Having been there myself, my advice is to do your research in the industry you’d like to set up business in and write down how your skills match up. Don’t worry if you don’t feel you can do everything that might be expected of you, you can learn – there are lots of online learning solutions available at very low cost, such as Udemy, LinkedIn Learning, etc.
Again, find groups on Facebook that supports the industry you’re hoping to set up business in. These groups are full or women (and men too) who are doing the same as you and most likely feel exactly the same as you do.
Don’t hesitate to engage with the people in these groups – tell them how you feel and you’ll be amazed at the support you receive. You’ll likely create new friendships along the way too.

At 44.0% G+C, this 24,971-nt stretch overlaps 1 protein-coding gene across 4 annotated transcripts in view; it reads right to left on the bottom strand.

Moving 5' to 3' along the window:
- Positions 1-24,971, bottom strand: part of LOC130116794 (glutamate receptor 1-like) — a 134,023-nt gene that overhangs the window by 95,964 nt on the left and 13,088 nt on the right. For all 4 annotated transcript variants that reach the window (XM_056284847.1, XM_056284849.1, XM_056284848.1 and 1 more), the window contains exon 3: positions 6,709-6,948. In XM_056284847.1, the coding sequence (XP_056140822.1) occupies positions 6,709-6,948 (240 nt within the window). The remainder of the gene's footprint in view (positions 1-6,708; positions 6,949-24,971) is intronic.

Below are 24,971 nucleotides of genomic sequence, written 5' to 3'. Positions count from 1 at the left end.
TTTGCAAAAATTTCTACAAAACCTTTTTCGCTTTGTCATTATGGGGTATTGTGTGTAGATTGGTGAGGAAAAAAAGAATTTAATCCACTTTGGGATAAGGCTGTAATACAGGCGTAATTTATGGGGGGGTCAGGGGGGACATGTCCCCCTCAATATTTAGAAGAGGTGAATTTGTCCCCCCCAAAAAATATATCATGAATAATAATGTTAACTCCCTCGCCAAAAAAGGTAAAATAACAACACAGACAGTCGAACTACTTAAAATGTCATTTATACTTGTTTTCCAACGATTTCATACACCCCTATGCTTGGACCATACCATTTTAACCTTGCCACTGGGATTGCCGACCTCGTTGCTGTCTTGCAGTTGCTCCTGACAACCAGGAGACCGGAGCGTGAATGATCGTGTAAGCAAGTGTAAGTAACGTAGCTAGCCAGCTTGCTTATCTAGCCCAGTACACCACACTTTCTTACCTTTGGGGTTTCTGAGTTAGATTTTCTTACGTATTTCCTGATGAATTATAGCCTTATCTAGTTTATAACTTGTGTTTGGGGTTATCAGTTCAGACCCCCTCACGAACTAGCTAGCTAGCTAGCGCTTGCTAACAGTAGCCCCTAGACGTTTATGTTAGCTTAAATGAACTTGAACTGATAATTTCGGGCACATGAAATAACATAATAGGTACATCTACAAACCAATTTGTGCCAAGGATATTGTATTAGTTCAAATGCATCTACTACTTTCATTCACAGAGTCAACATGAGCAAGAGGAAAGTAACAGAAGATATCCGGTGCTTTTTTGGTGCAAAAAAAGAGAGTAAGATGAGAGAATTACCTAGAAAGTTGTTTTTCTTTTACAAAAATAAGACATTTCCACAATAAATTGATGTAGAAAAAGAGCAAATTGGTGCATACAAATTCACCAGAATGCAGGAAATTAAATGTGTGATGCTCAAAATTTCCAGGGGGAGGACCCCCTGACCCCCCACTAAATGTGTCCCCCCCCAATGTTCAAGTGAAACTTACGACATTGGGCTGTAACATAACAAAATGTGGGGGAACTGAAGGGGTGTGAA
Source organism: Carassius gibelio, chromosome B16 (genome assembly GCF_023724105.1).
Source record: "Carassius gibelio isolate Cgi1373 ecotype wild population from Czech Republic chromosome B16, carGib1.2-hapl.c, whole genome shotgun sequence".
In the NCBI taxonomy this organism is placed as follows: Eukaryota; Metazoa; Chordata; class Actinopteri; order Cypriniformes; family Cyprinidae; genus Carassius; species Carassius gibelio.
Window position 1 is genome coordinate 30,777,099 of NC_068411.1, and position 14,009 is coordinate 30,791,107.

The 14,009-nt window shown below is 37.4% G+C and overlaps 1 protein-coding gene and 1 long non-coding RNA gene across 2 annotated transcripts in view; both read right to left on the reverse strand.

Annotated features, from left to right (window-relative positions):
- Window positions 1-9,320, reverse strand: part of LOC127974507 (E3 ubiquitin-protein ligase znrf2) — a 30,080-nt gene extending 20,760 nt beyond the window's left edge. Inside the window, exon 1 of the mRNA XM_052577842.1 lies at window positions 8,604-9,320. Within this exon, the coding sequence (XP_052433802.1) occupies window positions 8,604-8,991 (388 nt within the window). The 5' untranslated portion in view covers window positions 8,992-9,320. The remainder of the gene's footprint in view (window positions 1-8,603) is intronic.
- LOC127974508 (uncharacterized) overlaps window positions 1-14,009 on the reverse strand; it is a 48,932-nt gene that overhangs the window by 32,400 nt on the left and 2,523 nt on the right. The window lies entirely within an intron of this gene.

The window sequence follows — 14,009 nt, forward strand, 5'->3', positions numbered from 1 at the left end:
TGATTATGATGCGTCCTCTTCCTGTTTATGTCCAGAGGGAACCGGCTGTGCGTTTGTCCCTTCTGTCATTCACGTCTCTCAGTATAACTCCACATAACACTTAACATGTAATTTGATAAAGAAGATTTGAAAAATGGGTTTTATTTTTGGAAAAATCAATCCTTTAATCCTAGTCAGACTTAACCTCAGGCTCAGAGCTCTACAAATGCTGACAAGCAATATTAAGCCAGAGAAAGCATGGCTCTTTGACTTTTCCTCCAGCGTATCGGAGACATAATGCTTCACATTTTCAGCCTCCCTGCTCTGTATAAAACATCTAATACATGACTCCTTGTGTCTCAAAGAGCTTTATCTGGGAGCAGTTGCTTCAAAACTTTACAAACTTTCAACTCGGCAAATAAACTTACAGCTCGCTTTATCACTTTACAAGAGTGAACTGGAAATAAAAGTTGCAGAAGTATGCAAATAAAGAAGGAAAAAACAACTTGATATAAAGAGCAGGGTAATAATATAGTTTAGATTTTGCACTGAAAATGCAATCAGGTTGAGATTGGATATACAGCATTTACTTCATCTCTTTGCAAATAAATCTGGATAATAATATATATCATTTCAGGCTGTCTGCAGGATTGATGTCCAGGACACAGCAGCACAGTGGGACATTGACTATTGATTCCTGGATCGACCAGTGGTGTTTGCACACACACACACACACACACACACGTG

Imposter syndrome is something that does go away in time but if I’m honest, I feel that you’ll probably need to be doing the job before the feeling fully goes away. But be assured that it will.
Throw yourself into your new business, immerse yourself in learning all you can and your confidence will grow as you develop your skills – and it’s amazing how quickly this can happen.
My overall advice is ‘share how you’re feeling’. You’re not alone, there are women all over the world feeling as you are now and lots of others who’ve been there and have come out the other side. There is lots of help and support for mama’s these days – find it and use it – and become the best version of yourself that you possibly can.
Thanks so much Fay for taking part in our Expert Career Advice series for mums.
Find out more about Fay and how she can help you here:
And get social with her here:
Special offer for For Working Mamas readers:
Fay is very kindly offering all For Working Mamas readers a 10% discount on her Signature Coaching and Mentoring Programme, Smart Business with this code FWM:FBSB10